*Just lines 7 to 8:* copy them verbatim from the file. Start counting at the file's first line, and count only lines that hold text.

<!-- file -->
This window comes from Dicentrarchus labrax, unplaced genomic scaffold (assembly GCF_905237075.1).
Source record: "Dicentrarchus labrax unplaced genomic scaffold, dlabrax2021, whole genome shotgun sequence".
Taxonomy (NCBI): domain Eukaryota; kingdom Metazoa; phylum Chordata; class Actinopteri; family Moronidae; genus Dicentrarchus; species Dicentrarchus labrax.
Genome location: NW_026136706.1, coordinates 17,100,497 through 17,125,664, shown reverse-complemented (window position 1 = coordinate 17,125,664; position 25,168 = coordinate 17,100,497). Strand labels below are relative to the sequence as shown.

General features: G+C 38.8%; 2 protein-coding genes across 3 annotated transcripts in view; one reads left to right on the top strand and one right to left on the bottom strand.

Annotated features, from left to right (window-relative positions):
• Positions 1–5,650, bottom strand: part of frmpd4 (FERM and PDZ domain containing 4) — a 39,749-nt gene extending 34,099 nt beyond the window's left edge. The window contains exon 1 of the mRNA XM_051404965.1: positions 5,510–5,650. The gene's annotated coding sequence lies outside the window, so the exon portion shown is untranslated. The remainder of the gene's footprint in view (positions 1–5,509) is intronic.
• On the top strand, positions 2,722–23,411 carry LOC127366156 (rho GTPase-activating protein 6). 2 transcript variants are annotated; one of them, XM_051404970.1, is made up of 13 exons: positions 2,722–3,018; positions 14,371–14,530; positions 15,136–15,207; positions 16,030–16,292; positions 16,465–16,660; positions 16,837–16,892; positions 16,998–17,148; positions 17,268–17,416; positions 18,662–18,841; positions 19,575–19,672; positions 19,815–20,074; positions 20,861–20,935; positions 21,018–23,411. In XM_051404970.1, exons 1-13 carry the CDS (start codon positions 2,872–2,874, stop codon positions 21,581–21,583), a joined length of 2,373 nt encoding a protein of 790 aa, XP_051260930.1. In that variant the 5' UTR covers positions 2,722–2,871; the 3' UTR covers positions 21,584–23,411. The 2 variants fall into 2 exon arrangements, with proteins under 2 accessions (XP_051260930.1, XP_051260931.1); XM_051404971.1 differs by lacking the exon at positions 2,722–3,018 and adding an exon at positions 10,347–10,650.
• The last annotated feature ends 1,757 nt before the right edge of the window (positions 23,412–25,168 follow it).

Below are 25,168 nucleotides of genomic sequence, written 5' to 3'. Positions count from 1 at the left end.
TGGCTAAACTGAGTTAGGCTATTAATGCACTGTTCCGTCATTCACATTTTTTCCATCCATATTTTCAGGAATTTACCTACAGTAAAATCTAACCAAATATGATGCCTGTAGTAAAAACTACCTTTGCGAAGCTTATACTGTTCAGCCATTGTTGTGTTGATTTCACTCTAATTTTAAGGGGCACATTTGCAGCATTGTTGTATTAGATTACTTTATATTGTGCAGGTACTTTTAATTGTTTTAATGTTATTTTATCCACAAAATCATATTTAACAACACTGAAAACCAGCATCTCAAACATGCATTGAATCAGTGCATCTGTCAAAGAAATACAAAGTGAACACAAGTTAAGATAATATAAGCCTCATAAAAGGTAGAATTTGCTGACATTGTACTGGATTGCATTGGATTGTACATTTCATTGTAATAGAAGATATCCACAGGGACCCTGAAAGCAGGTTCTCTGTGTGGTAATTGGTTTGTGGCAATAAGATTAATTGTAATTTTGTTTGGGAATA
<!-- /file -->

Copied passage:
• Positions 1–5,650, bottom strand: part of frmpd4 (FERM and PDZ domain containing 4) — a 39,749-nt gene extending 34,099 nt beyond the window's left edge. The window contains exon 1 of the mRNA XM_051404965.1: positions 5,510–5,650. The gene's annotated coding sequence lies outside the window, so the exon portion shown is untranslated. The remainder of the gene's footprint in view (positions 1–5,509) is intronic.
• On the top strand, positions 2,722–23,411 carry LOC127366156 (rho GTPase-activating protein 6). 2 transcript variants are annotated; one of them, XM_051404970.1, is made up of 13 exons: positions 2,722–3,018; positions 14,371–14,530; positions 15,136–15,207; positions 16,030–16,292; positions 16,465–16,660; positions 16,837–16,892; positions 16,998–17,148; positions 17,268–17,416; positions 18,662–18,841; positions 19,575–19,672; positions 19,815–20,074; positions 20,861–20,935; positions 21,018–23,411. In XM_051404970.1, exons 1-13 carry the CDS (start codon positions 2,872–2,874, stop codon positions 21,581–21,583), a joined length of 2,373 nt encoding a protein of 790 aa, XP_051260930.1. In that variant the 5' UTR covers positions 2,722–2,871; the 3' UTR covers positions 21,584–23,411. The 2 variants fall into 2 exon arrangements, with proteins under 2 accessions (XP_051260930.1, XP_051260931.1); XM_051404971.1 differs by lacking the exon at positions 2,722–3,018 and adding an exon at positions 10,347–10,650.